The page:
Jeff has assured me that we can still use the couch.

‘It’s gonna be moist, but my grandma had her couch covered in plastic for like 40 years, so I”m pretty sure we could sit on it for a few days.’

I declined, since it’s pretty sweaty in Arizona and I’d like to keep the skin on the back of my thighs for later. My confidence in these people isn’t as high as I need it to be. They’re going to be in possession, of all our possessions, for up to 16 weeks. I think my favorite boots actually cried when I closed the box.

I’ve learned to trust strangers on two continents in the last 6 months. I have no choice, I have to. But I don’t have to like it. Those shippers better watch out. I’m a woman with ALOT of time on my hands, until that truck pulls up – please let it by by Friday. And I’m feeling particular crafty in my doll making skills.

Stress Eating for One

I’m usually incredibly disciplined. I only eat protein in the morning. I do my yoga after lunch a high protein lunch, and I walk at least 6 miles every night – if not more, and other work outs. But these last few days here, I’ve thrown my entire routine out the window.

I’ve peaked too soon. There isn’t enough to do while waiting for our international shippers to pick up our stuff. I don’t have a car, so I’m house bound with all the bad influences – daytime TV.

My favorite gluten-free short bread cookies (I can’t get them in Spain) have been nearly my constant companion. They literally melt when they come in contact with your tongue. I’m drinking more wine, because, well I need to get rid of it – wink wink. And since there is no real food in our house, except microwave popcorn and jello? They’ve become part of the 3 food groups I’m sticking to. Carbs, Carbs, Carbs.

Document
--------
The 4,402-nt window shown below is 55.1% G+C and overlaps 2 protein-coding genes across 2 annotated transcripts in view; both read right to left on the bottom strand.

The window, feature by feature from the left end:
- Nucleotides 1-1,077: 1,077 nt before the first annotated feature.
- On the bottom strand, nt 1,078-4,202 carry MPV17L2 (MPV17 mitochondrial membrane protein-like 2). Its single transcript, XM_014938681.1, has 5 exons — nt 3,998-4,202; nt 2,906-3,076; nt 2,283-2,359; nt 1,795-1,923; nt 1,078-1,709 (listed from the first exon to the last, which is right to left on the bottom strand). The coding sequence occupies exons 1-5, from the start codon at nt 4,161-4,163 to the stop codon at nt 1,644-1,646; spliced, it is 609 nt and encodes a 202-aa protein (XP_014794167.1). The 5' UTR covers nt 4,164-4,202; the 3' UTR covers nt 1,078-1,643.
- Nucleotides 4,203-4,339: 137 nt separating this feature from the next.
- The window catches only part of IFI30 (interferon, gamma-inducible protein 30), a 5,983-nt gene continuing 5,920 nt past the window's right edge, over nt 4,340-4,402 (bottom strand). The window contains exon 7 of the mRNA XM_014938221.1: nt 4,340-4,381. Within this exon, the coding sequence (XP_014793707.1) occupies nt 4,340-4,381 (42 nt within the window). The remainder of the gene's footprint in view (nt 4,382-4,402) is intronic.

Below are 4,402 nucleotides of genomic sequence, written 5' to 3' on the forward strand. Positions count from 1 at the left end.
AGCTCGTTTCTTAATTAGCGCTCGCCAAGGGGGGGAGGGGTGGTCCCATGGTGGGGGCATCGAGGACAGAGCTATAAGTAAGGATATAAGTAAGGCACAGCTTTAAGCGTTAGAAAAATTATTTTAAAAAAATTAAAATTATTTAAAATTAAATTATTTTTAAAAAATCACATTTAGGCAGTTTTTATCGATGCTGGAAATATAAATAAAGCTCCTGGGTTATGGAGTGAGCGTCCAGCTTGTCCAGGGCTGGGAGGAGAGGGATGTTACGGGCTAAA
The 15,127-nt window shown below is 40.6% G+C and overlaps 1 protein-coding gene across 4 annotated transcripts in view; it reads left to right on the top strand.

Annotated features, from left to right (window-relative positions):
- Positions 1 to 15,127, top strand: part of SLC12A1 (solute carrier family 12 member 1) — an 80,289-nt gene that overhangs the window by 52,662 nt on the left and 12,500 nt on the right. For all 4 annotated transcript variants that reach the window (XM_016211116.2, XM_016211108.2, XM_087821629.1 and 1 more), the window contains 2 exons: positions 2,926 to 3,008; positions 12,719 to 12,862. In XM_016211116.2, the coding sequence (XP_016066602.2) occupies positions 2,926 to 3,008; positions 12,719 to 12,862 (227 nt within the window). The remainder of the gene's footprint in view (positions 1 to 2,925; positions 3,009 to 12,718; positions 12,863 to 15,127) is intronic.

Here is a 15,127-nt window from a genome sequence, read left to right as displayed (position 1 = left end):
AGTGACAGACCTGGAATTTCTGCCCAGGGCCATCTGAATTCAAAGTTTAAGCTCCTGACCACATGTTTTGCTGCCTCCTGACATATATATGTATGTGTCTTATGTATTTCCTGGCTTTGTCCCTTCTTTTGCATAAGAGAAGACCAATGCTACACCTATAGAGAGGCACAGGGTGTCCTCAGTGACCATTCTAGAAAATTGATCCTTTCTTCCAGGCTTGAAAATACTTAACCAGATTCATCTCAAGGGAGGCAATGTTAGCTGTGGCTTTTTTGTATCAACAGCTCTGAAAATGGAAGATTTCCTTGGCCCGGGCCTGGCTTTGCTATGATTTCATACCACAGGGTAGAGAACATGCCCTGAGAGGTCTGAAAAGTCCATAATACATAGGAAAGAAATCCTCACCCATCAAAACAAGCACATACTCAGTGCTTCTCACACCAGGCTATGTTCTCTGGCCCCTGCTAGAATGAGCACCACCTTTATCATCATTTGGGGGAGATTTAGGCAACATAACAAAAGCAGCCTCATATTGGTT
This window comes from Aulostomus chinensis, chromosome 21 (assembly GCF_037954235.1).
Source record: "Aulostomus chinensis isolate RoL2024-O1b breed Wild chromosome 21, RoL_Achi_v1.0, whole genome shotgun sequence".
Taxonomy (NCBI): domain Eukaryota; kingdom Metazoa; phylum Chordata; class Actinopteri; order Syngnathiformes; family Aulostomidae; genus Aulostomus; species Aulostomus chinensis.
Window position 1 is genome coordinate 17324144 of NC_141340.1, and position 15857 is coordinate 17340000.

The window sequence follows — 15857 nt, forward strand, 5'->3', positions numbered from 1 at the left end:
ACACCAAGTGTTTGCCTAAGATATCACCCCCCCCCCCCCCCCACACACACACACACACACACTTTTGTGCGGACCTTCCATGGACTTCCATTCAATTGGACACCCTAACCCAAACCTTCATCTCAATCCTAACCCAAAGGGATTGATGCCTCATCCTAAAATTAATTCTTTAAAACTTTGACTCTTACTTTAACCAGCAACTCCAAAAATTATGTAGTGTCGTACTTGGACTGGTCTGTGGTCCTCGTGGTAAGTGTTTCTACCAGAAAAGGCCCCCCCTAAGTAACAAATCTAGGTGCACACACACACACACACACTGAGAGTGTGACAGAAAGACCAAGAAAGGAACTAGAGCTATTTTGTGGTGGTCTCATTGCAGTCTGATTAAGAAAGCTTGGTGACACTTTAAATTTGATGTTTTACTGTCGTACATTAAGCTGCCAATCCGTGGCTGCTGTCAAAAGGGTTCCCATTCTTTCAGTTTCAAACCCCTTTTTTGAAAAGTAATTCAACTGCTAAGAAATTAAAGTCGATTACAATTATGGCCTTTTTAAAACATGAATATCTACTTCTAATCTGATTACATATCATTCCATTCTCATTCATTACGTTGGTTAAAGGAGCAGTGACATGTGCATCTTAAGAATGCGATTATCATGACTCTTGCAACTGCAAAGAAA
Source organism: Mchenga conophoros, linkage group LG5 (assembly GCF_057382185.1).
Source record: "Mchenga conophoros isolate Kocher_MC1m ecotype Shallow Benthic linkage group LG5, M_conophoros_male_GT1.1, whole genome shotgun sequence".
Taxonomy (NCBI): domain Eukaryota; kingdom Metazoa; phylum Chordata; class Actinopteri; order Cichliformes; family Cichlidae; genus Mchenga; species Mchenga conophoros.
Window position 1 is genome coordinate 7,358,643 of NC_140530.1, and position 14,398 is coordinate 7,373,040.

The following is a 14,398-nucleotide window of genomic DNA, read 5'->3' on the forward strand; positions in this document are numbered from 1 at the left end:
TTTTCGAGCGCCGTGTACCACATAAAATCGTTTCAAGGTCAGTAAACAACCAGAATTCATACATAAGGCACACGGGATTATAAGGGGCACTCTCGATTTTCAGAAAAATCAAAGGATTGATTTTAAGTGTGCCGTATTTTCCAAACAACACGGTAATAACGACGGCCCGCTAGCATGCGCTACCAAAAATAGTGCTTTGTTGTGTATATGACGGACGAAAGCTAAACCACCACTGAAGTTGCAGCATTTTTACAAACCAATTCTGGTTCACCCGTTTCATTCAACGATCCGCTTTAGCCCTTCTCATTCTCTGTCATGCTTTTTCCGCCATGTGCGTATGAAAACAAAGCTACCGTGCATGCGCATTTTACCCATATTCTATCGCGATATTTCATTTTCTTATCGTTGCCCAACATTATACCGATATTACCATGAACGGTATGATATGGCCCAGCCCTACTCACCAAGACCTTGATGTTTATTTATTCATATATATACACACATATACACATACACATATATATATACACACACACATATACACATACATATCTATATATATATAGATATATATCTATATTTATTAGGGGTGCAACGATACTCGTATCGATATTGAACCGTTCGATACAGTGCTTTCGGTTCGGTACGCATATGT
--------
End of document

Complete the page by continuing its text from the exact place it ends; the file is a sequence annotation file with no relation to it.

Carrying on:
What is wrong with me? I’m never like this. But I can’t seems to stay away from this stuff. I did try to ‘work out’ by wrapping all our boxes in Saran wrap. Who knows if they’ll get wet on a boat. The chances of that seem higher than in our living room.

It’s Saturday and Jeff’s home today. Sadly, he’s seen my pitiful new routine and suggested we might walk to the store and purchase something that didn’t start it’s life as sugar cane or on a corn stalk. He actually walked me through the store by the elbow, suggesting healthy food!

‘Hey – that’s my job.’ I said with a frown and dragging my feet like a toddler.

He just shook his head and put my ‘usual’ sustenance in the the basket. Walking back, he teased out some of what’s been bothering me.

‘I’ve moved on from the worries about getting the visa. Now I’m worried we won’t be able to access our banking from there and then what will happen?’

‘So you’re substituting your fears for the overarching fear of the unknown.’ he said calmly.

I stopped in the desert on the way home and stared at him.

‘Who are you? Dr. Phil?’

‘No. But I’ve known you a long time. You’re good at worrying about things you can control. The other stuff, you sort of push off until they come around into your orbit again. That’s how going to Spain is for you. You have no idea what to be worried about so you’re choosing something tangible.’

My mouth hung open. ‘Am I that transparent?’

He smiled and hesitated. ‘Uh. Yes.’

Damn it! I hate it when he does that.

‘OK smart guy. Why am I eating only popcorn, cookies, jello and wine?’

He laughed. ‘The wine I don’t get, cause I’m not a big wine drinker. But who doesn’t like jello, cookies and popcorn?’

He’s right, of course. I am stressing over things I’ve checked and rechecked. Things I’ve created back doors for and contingency plans. It’s going to be OK, but because I’ve peaked too soon and I’m home bound, I only obsess about stuff all day.

Jeff had a remedy and today I rented a car for all next week until we leave. I’ll have wheels again. I can go out into the world and avoid looking the four walls that have been closing in on me. As of today, the stress eating is officially over. Yoga classes and the gym are back in my schedule until we leave. 8 days until we fly out and I’ll avoid gaining 5lbs. before that.